The Captive's Hymn

The Indian war was over,
And Pennsylvania's towns
Welcomed the blessed calm that comes
When peace a conflict crowns.
Bitter and long had been the strife,
But gallant Colonel Bouquet
Had forced the foe to sue for grace,
And named the joyful day
When Shawnees, Tuscarawas,
Miamis, Delawares,
And every band that roved the land
And called a captive theirs —
From the pathless depths of the forest,
By stream and dark defile,
Should bring their prisoners, on their lives,
In safety to Carlisle;
Carlisle in the Cumberland valley,
Where Conodogwinnet flows,
And the guardian ranges, north and south,
In mountain pride repose.

Like the wind the Colonel's order
To hamlet and clearing flew;
And mourning mothers and wives and sons
From banks where Delaware seaward runs,
From Erie's wave, and Ohio's tide,
And the vales where the southern hills divide,
Flocked to the town, perchance to view,
At last, 'mid the crowds by the startled square,
The faces lost, but in memory fair.

How strange the scene on the village green
That morning cold and gray!
To right the Indian tents were set,
And in groups the dusky warriors met,
While their captives clung to the captors yet,
As wild and bronzed as they —
In rags and skins, with moccasined feet,
Some loath to part, some fain to greet
The friends of a vanished day;
And, eagerly watching the tents, to left
Stood mothers and sons and wives bereft,
While, beyond, were the throngs from hill and valley,
And, waiting the keen-eyed Colonel's rally,
The troops in their brave array.

Now friends and captives mingle,
And cries of joy or woe
Thrill the broad street as loved ones meet,
Or in vain the tale of the past repeat,
And back in anguish go.
Among them lingered a widow —
From the Suabian land was she —
And one fell morning she had lost
Husband and children three,
All slain save the young Regina,
A captive spared to be.
Nine weary years had followed,
But the wilderness was dumb,
And never a word to her aching heart
Through friend or foe had come,
And now, from Tulpehocken.
Full seventy miles away,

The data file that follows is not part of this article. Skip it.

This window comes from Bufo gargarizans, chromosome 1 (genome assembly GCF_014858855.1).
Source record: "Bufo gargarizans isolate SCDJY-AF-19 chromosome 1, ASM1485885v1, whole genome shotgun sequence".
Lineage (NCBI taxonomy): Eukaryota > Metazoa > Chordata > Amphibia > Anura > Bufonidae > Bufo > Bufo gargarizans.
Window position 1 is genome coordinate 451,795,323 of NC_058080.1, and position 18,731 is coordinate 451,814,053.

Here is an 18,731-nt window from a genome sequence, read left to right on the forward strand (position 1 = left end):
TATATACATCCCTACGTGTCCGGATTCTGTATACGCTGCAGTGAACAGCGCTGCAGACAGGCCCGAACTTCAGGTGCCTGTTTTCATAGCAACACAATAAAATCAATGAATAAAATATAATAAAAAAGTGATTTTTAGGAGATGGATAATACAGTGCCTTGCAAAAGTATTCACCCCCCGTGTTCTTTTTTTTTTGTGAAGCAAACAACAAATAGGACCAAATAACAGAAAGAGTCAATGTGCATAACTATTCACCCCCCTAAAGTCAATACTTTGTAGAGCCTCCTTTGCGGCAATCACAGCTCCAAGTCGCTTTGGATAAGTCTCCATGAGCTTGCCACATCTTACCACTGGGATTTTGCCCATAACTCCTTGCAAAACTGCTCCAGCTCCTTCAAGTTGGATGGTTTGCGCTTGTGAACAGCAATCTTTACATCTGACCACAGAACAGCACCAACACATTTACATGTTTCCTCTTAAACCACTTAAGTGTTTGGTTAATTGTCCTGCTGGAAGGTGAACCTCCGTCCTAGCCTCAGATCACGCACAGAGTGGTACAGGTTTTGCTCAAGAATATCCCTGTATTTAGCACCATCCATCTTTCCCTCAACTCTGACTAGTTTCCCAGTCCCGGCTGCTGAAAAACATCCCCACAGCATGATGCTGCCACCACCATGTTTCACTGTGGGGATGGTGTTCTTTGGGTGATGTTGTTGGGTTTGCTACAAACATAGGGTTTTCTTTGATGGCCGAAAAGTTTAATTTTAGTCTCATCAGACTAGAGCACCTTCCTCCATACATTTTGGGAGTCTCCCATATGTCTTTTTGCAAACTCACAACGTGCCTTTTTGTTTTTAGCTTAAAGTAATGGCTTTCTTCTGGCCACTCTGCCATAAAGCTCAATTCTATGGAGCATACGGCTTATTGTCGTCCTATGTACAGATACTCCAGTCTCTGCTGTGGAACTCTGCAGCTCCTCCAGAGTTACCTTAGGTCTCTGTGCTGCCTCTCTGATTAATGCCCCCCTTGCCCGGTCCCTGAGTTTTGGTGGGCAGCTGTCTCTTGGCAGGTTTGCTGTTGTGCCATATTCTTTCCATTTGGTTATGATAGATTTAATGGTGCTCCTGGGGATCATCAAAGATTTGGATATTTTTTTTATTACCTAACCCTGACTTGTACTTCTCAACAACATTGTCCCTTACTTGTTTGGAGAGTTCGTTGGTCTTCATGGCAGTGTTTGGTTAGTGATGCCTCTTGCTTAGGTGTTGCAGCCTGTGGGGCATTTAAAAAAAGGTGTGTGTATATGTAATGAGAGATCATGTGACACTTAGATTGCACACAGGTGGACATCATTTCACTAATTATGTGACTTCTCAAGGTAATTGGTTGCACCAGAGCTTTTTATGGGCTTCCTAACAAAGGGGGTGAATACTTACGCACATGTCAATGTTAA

She had walked to seek her daughter,
The Lord her only stay.

She scanned the sun-browned maidens;
But the tunic's rough disguise,
The savage tongue, the forest ways,
Baffled and mocked her yearning gaze,
And with sobs and streaming eyes
She turned to the Colonel and told him
How hopeless was her quest —
Moaning, " Alas, Regina!
The grave for me is best! "
" Nay, Madam, " gently he replied,
" Don't be disheartened yet, but bide,
And try some other test.
What pleasant song or story
Did she love from your lips to hear? "
" O Sir, I taught her " Our Father;"
And the " Creed" we hold so dear,
And she said them over and over
While I was spinning near;
And every eve, by her little bed,
When the light was growing dim,
I sung her to sleep, my darling!
With Schmolke's beautiful hymn. "
" Then sing it now , " said the Colonel,
And close to the captive band
He brought the mother with her hymn
From the far Suabian land;
And with faltering voice and quivering lips,
While all was hushed, she sung
The strain of lofty faith and cheer
In her rich German tongue:

" Allein, und doch nicht ganz allein "
(How near the listeners press!),
Alone, yet not alone am I,
Though all may deem my days go by
In utter dreariness;
The Lord is still my company,
I am with Him, and He with me,
The solitude to bless.

He speaks to me within His word
As if His very voice I heard,
And when I pray, apart,
He meets me in the quiet there
With counsel for each cross and care,
And comfort for my heart.

The world may say my life is lone,
With every joy and blessing flown
Its vision can descry;
I shall not sorrow nor repine,
For glorious company is mine
With God and angels nigh.

As she sung, a maid of the captives
Threw back her tangled hair,
And forward leaned as if to list
The lightest murmur there;
Her breath came fast, her brown cheek flushed,
Her eyes grew bright and wide
As if some spell the song had cast,
And, ere the low notes died,
With a bound like a deer in the forest
She sprang to the singer's side,
And, " Liebe, kleine Mutter! "
Enfolding her, she cried —
" My dear, dear, little Mother! " —
Then swift before her knelt
As in the long, long buried days
When by the wood they dwelt;
And, " Vater unser, der du bist
Im Himmel, " chanted she,
The sweet " Our Father " she had learned
Beside that mother's knee;
And then the grand " Apostles' Creed "
That in her heart had lain:
" Ich glaube an Gott den Vater, "
Like a child she said again —
" I believe in God the Father " —
Down to the blest " Amen. "
Stooping and clasping the maiden
Whose soul the song had freed,
" Now God be praised! " said the mother,
" This is my child indeed! —
My own, my darling Regina,
Come back in my sorest need,
For she knows the Hymn, and " Our Father,"
And the holy " Apostles' Creed"! "
Then, while the throng was silent,
And the Colonel bowed his head,
With tears and glad thanksgivings
Her daughter forth she led;
And the sky was lit with sunshine,
And the cold earth caught its smile
For the mother and ransomed maiden,
That morning in Carlisle.
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